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Elizabeth "Lizzy" Keckley, a freed slave in Washington, D.C., right before the start of the Civil War, gains fame as a dressmaker for Northerners and Southerners alike, but when Lincoln is elected and the Southerners secede, she chooses to remain in Washington. She becomes the modiste for Mary Todd Lincoln and is privy to the innermost workings of the Lincoln White House, Mary Todd's reckless spending, President Lincoln's death, and his widow's subsequent penury. When Lizzy writes a memoir about her experiences, she's denigrated by the public (which derides it as "Kitchen and Bed-Chamber Literature") for betraying the Lincoln confidences even though she casts Mary Todd in a favorable light. Chiaverini's characterization of the relationship between Mary Todd and Lizzy, a real historical figure, is nuanced, revealing a friendship that is at times unstable and fraught with class distinctions but also warm and protective. Though not without its problems (characters are insulated from the worst of the war; Lizzy is curiously passive; the pacing can be slow), Chiaverini deviates from her usual focus on quilting (found in the Elm Creek Quilts series) to create a welcome historical. Agent: Maria Massie, Lippincott Massie McQuilkin. (Jan.) (c) Copyright PWxyz, LLC. All rights reserved.
(c) Copyright 2010. Library Journals LLC, a wholly owned subsidiary of Media Source, Inc. No redistribution permitted.
Elizabeth Keckley, born a slave who later purchased her freedom, lived a life that was charmed in many ways. Her talents as a seamstress gained her entree into the dressing rooms of the wives of the political elite in Washington. By far her most famous and long-lasting association was with Mary Todd Lincoln, wife then widow of the 16th President. Chiaverini steps away from her popular "Elms Creek Quilt" series to explore this relationship in this absorbing stand-alone historical novel. Verdict Taking readers through times of war and peace as seen through the eyes of an extraordinary woman, the author brings Civil War Washington to vivid life through her meticulously researched authentic detail. Chiaverini's characters are compelling and accurate; the reader truly feels drawn into the intimate scenes at the White House. Historical fiction fans will enjoy this one, while Chiaverini's devoted readers may be adventurous enough to try something new. [See Prepub Alert, 8/16/12.]-Pam O'Sullivan, SUNY Coll. at Brockport Lib. (c) Copyright 2012. Library Journals LLC, a wholly owned subsidiary of Media Source, Inc. No redistribution permitted.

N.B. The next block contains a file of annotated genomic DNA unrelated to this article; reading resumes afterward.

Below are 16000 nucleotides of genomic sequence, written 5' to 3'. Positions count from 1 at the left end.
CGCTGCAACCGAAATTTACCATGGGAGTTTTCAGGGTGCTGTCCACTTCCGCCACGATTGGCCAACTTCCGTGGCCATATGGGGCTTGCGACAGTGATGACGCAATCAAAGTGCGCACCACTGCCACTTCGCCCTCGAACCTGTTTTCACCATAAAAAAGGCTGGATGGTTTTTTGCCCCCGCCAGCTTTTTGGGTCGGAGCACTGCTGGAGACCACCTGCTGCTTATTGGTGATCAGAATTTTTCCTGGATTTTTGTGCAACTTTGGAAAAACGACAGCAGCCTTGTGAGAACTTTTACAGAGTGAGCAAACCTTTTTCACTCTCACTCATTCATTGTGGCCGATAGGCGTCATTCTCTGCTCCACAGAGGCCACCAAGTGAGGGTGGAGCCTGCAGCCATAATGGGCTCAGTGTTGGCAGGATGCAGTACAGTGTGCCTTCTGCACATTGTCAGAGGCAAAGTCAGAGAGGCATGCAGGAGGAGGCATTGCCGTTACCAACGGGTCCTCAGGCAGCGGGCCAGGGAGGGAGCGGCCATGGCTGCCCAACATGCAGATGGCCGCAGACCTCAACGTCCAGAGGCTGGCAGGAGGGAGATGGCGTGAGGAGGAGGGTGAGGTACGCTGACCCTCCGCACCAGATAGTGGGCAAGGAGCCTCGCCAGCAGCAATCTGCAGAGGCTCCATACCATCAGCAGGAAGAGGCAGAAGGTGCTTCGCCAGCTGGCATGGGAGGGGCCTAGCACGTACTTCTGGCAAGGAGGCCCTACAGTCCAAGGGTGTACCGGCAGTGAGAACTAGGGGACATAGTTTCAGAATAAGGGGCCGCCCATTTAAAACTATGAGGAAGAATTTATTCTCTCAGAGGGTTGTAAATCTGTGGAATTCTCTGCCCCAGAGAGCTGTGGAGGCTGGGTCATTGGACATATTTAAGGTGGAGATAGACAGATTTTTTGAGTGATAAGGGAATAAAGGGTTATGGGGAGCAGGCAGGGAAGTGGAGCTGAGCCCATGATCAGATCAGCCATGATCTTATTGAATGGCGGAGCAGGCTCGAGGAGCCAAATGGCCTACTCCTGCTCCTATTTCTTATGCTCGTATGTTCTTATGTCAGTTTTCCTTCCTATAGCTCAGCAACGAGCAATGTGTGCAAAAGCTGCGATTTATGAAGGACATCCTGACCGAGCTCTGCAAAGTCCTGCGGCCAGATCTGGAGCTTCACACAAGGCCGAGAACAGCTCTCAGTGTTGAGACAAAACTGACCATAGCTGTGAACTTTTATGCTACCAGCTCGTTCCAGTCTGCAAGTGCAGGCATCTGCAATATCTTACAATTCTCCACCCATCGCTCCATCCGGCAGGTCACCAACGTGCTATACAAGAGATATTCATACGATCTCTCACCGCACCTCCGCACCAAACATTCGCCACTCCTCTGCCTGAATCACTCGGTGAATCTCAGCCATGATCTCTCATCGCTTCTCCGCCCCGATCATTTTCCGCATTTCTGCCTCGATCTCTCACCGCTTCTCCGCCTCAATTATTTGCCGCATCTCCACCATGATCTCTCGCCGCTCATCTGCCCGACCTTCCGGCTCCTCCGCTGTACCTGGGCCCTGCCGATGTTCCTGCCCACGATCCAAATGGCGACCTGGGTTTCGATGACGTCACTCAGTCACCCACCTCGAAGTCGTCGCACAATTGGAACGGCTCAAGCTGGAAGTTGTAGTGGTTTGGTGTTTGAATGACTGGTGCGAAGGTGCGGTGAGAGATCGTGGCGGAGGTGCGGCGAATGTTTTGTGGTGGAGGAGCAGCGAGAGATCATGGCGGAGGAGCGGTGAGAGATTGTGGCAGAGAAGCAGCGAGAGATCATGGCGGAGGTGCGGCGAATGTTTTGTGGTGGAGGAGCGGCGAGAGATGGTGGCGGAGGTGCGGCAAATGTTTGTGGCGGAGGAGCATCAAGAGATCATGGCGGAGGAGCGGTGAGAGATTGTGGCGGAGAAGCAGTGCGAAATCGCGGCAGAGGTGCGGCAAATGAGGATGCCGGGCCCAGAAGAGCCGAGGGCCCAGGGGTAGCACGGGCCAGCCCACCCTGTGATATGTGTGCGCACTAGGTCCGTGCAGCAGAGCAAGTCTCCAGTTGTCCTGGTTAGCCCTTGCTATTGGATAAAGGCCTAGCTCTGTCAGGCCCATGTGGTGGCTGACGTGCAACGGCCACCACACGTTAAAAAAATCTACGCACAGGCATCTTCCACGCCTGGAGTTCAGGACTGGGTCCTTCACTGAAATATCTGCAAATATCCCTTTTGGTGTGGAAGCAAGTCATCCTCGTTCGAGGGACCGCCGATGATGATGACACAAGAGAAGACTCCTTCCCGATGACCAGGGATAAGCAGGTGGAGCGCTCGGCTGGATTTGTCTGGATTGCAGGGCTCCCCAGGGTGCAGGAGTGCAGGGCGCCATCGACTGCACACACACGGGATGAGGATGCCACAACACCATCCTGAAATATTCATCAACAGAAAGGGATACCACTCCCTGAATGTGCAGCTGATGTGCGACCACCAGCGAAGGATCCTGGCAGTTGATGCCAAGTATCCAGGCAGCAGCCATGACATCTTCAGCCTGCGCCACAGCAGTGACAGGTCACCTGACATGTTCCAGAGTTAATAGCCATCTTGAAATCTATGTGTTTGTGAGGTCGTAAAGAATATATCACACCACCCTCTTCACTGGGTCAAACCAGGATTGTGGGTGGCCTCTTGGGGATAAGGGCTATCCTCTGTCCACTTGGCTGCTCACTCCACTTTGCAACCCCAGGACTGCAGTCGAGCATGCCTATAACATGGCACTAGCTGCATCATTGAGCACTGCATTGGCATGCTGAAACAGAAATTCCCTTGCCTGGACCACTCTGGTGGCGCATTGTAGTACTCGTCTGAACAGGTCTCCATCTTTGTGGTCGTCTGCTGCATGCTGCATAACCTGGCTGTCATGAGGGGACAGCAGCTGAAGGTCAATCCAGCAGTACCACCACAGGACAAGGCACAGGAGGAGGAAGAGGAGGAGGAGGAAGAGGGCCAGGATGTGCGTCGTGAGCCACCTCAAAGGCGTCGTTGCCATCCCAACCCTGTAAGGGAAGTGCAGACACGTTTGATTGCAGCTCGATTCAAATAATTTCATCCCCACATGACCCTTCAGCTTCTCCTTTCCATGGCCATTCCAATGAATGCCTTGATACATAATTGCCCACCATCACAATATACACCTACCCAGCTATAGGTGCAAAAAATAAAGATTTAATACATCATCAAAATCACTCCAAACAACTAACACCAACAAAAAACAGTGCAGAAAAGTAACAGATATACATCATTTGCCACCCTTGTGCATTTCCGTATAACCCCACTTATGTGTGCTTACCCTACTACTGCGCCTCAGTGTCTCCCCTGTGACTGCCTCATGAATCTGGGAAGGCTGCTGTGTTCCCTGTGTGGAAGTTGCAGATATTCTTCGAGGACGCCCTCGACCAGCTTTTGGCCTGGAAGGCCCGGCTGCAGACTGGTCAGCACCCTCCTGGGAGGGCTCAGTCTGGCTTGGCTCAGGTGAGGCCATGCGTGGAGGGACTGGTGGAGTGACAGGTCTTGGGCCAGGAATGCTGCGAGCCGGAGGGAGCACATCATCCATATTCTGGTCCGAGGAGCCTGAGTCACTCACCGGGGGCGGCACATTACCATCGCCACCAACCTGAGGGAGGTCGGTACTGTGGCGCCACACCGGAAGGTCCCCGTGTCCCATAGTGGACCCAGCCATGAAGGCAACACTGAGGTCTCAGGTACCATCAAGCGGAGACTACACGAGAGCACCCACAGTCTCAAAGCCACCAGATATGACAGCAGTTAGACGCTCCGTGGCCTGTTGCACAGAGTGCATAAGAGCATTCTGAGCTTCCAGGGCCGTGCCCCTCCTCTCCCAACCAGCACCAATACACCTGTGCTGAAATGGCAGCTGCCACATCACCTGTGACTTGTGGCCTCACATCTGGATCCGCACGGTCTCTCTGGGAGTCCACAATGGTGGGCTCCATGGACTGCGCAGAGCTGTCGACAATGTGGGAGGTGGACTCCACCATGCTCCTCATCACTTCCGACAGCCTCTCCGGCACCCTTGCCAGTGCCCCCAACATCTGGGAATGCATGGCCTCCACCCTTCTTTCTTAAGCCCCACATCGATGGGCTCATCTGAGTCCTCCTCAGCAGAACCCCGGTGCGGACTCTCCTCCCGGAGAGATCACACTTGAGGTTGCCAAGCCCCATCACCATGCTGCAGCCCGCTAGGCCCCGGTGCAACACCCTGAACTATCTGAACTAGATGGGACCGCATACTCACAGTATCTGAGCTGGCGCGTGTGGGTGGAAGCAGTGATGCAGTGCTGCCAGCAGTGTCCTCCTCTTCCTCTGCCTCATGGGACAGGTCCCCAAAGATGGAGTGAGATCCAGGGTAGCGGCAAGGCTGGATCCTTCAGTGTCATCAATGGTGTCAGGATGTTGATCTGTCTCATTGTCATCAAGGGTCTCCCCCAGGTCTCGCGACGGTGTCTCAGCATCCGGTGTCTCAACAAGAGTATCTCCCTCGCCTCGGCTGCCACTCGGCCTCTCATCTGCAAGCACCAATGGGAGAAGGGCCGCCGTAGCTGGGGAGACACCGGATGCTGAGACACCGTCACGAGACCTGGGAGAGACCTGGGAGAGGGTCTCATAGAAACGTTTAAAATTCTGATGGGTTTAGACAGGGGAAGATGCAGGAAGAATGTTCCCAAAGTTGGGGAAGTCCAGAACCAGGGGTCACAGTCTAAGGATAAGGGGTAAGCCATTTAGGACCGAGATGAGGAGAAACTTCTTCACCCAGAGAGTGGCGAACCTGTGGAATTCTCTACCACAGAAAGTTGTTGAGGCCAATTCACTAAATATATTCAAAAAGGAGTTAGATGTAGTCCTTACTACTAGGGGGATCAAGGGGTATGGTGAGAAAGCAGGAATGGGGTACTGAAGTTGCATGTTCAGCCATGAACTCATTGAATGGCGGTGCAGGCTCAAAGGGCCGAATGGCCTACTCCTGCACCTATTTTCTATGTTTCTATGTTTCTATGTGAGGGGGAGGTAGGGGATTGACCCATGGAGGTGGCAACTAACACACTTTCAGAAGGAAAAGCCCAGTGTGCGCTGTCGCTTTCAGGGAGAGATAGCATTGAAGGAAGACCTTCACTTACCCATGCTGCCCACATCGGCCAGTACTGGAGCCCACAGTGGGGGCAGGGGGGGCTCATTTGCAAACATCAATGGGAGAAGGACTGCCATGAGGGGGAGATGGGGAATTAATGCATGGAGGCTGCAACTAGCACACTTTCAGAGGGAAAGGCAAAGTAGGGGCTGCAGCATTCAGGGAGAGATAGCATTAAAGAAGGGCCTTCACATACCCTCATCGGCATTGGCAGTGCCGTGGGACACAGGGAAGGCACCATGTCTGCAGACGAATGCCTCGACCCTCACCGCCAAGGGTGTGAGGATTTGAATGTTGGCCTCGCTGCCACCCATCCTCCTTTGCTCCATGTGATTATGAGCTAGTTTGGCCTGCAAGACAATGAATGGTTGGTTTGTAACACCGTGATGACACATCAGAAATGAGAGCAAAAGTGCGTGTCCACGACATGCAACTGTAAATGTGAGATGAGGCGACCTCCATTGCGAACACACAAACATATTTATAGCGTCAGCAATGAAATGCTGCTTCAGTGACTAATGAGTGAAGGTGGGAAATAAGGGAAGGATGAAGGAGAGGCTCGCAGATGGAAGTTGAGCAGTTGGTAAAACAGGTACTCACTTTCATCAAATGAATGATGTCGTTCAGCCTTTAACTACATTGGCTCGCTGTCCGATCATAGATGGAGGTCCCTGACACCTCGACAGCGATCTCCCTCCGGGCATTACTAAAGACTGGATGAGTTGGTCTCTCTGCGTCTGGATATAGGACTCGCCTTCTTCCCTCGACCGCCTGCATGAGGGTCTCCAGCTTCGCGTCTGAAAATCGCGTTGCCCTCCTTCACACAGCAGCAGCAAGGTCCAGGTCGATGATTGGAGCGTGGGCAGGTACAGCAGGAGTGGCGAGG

From Booklist, Copyright © American Library Association. Used with permission.
Chiaverini's latest is based on the true story of Elizabeth Keckley, who bought freedom from slavery for herself and her son and went on to become a well-known modiste in Washington. Keckley had a front-row seat to history: she dressed Washington's A-list, including Jefferson Davis' wife before they left D.C., and, most intimately, Mary Todd Lincoln. Mrs. Lincoln is mercurial, scheming, extravagant, and troubled, but Elizabeth stands by her as she is lambasted in the press. Long stretches of battle history and descriptions of Lincoln's political rivals lag, while more time spent on Elizabeth's work with newly freed slaves in D.C. would have been welcome. Still, Elizabeth Keckley is an admirable heroine successful, self-made, and utterly sympathetic. Readers of the Elm Creek Quilt series who have enjoyed Chiaverini's narrative jaunts into Civil War and Underground Railroad history will be interested in Mrs. Lincoln's Dressmaker and there is even a little bit of quilting in the story. This is also a good choice for readers of Christian historical fiction, as both Elizabeth's and Mr. Lincoln's faiths are important elements in shaping their characters.--Maguire, Susan Copyright 2010 Booklist